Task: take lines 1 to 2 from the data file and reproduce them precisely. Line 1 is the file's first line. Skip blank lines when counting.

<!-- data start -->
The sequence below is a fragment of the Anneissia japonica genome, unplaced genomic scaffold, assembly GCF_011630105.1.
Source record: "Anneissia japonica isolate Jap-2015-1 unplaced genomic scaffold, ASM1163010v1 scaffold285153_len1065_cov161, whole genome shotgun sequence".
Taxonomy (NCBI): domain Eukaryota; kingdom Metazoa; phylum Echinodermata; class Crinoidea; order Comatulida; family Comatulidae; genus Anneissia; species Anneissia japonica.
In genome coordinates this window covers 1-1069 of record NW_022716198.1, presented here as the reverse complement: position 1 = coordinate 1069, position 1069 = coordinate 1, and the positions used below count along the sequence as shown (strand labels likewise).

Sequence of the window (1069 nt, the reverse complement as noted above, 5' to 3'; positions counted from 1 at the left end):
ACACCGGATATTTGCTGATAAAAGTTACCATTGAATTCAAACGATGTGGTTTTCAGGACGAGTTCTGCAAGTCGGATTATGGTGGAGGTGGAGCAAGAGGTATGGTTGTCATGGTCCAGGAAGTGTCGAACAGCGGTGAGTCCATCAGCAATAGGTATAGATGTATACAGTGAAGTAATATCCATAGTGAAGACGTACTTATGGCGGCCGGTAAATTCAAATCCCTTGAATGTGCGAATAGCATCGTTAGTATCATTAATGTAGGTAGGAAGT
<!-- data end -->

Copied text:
The sequence below is a fragment of the Anneissia japonica genome, unplaced genomic scaffold, assembly GCF_011630105.1.
Source record: "Anneissia japonica isolate Jap-2015-1 unplaced genomic scaffold, ASM1163010v1 scaffold285153_len1065_cov161, whole genome shotgun sequence".